This year's NFL draft will be one of the deepest, most talented ever; this year's draft is deceptively shallow and won't produce many superstars; this year's draft will be a haven for teams needing quarterbacks; this year's draft will produce a plethora of trades.

Sound confusing? Well, it is.

The NFL college draft has become a cottage industry for self-proclaimed football gurus who claim to have the "inside story" on what team will choose which player. Guys with names like Norm, Hub, Paul or will get on any talk show or television station (surprising the Weather Channel hasn't given these so-called experts air time between local forecasts) to proclaim they know how the draft is going to go.

Truth is, they haven't really much of a clue, or at least not much more than the average collector or fan. Sure, it's relatively easy to tell everyone who will be the first pick in the draft, this y ear's honor goes to the new Cleveland Browns, and some will even be able to guess how the draft will progress for more than a half dozen picks.

What they don't know is how these players will fare in their NFL careers and whether they will become the stuff of which collectors can lay claim to through rookie cards, autographs or memorabilia. There are just too many variables.

For example, noted Sports Illustrated columnist Paul Zimmerman, generally regarded as one of the more respected NFL insiders, got on ESPN 16 years ago to say Miami's selection of a quarterback from the University of Pittsburgh was a "reach" (a favorite adjective come draft day). Few argued with his assessment, but it's safe to point out that when that quarterback, Dan Marino, gets inducted into the Hall of Fame in Canton, Ohio, sometime early next century he can be laughing at Zimmerman's assessment.

Let's not pick on Zimmerman. Last year, NFL experts on those early Saturday morning cable shows and those late night syndicated radio call-in shows were saying Ryan Leaf of Washington State was a "can't miss" selection, worthy of a No. 1 pick. Leaf and fellow quarterback Peyton Manning were mentioned in the same breath.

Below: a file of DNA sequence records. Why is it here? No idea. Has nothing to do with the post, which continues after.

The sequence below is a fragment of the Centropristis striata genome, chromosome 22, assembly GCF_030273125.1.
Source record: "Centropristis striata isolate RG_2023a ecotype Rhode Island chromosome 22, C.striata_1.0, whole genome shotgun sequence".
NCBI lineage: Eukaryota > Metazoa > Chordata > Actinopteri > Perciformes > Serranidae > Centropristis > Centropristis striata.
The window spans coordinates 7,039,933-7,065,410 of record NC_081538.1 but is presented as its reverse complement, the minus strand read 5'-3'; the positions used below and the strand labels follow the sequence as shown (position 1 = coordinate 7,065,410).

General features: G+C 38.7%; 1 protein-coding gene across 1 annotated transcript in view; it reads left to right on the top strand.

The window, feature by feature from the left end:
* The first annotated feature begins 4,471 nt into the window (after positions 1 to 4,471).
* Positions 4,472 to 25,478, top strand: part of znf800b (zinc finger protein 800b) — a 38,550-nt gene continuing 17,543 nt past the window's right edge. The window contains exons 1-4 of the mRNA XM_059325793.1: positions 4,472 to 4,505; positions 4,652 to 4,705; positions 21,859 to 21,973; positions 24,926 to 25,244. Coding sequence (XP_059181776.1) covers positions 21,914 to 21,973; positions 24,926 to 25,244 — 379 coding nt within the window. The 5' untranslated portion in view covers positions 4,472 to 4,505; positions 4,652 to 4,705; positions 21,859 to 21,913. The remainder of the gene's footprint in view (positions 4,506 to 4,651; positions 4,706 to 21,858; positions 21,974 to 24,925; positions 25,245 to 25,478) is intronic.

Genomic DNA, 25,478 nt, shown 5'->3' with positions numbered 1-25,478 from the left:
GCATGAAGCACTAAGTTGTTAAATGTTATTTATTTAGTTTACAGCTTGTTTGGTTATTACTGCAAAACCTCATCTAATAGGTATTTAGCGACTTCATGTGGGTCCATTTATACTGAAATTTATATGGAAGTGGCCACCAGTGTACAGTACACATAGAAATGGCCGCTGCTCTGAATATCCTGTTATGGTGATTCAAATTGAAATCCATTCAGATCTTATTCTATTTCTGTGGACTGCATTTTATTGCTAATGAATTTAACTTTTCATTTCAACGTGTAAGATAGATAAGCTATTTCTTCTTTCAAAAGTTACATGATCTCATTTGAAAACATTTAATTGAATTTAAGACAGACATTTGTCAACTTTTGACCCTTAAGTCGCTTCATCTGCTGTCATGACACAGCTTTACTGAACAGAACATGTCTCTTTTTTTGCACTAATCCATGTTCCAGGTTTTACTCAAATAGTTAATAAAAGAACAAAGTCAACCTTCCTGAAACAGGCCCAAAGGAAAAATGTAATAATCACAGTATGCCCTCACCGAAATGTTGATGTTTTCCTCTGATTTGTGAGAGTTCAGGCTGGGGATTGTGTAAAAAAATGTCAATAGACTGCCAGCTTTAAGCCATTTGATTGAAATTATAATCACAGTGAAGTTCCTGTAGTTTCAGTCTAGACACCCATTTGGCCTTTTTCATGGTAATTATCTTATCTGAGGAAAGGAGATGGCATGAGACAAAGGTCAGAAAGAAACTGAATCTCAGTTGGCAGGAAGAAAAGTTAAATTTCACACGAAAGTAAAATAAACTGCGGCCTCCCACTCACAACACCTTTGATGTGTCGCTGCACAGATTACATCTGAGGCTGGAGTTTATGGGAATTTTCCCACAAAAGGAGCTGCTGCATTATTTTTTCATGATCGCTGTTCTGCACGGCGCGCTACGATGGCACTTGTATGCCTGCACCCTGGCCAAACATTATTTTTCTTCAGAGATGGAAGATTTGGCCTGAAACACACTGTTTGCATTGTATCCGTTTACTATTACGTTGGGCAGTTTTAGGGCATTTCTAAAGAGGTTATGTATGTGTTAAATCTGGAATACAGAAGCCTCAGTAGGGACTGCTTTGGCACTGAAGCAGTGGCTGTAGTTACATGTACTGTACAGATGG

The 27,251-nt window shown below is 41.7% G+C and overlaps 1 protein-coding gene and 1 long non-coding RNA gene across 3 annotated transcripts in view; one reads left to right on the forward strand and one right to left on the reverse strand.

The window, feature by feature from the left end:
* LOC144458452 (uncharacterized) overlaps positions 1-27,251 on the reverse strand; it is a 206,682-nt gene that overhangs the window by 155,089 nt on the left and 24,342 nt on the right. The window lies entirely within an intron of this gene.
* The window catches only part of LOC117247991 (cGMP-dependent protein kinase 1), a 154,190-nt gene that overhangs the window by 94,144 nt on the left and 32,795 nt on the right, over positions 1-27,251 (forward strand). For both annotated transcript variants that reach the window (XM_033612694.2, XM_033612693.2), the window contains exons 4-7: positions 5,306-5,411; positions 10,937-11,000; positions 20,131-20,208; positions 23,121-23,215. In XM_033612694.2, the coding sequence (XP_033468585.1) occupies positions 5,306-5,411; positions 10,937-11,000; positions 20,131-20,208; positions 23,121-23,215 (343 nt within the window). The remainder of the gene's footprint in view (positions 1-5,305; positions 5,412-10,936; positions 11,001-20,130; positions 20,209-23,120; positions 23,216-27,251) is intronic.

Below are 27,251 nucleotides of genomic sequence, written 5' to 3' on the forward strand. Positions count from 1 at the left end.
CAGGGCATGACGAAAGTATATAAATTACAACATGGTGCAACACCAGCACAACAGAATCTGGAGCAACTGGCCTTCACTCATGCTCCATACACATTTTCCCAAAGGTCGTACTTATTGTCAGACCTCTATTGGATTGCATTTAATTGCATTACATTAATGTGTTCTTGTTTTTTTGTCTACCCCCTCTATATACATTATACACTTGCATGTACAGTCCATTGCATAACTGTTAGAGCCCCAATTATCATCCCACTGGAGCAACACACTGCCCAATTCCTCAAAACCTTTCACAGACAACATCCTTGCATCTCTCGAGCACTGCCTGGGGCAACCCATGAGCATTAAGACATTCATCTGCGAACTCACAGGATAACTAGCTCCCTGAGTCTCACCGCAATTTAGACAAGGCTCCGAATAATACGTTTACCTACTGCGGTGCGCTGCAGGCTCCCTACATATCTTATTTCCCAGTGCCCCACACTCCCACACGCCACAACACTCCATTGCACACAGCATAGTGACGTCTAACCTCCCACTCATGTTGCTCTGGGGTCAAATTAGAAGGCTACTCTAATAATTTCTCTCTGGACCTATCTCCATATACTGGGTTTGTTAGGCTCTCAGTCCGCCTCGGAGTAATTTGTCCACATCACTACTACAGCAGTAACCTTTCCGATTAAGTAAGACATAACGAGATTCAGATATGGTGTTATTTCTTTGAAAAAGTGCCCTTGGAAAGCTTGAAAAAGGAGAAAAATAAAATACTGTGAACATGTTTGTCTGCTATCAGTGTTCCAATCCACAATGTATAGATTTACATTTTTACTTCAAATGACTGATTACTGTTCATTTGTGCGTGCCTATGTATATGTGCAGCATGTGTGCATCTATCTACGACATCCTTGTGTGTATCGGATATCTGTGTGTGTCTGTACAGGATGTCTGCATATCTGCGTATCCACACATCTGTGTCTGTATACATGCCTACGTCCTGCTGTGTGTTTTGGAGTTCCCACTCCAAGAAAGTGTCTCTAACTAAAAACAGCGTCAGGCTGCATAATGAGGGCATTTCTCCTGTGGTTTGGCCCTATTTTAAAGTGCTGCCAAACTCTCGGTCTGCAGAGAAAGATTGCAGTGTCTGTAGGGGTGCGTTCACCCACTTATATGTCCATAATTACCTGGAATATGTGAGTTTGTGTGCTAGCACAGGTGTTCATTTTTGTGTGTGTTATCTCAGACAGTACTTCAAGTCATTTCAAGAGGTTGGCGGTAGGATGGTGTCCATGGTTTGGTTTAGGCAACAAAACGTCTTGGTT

Manning was No. 1 last year, Leaf No 2. Early in the season, Manning was throwing interceptions, Leaf looked strong. By mid-season, Leaf was benched and was more successful at throwing tantrums at reporters than passes to receivers. Manning was gradually improving although hardly making anyone think he is headed for superstardom.

It doesn't end with quarterbacks. Rashaan Salaam was a can't miss pick by the Bears a couple of years ago after his Heisman Trophy win; two years, many fumbles and injuries later, he was sent packing; the Bears fared little better with fellow running back Curtis Enis last year. Cincinnati had a sure pick in Enis' former Penn State teammate, Ki-jana Carter, but injuries have prevented him from being much of a factor in the league.

The reasons why players succeed in the NFL and become popular among collectors are as numerous as why they fail. The average length of a NFL player's career is just four years, not very much time to establish one's self. Injuries, off-the-field problems, trades, coaching changes make it a highly risky business. It is with this in mind that collectors should be more weary of investments in NFL rookies, particularly high draft choices.

This year, the talk is quarterback, quarterback, quarterback. Many believe the first three picks in the April 17th draft will be signal callers. Only once before in NFL draft history, 1971, has that occurred. Tim Couch of Kentucky is rumored to be the Browns' choice with the No. 1 pick, even though he had lackluster workouts in front of scouts and comes from a Hal Mumme program in Lexington that threw on every down.

Will Cough be a superstar playing for an expansion team. Or will he fade like Ryan, giving way to diminutive Shaun King of Tulane, who at 5-foot-11 is scaring off some teams but thrilling others with his talents. What about Donovan McNabb, the Syracuse quarterback, or Dante Culpepper, who has all the tools (another draftnik favorite saying), but comes from a program (Central Florida) that played suspect opponents during his collegiate career.

The best bet is to ignore what you read and hear, especially in the days and minutes leading up to the draft. When you hear "they are scrambling in the war room,", that was a shock they didn't go this or that way, they are talking trade to move up or down, or that's the player they had on the board the entire time, laugh and know the experts don't have a real clue as to what NFL teams are thinking about. Nor do they know how the players will fare when minicamps open at the end of the month, pre-season training camps open in July or the regular season opens in September.

Play it safe, take a pass on heavy investment on this year's crop of quarterbacks, sit back and enjoy Sammy Sosa or Mark McGwire hitting a home run this weekend and enjoy life on the sidelines for now.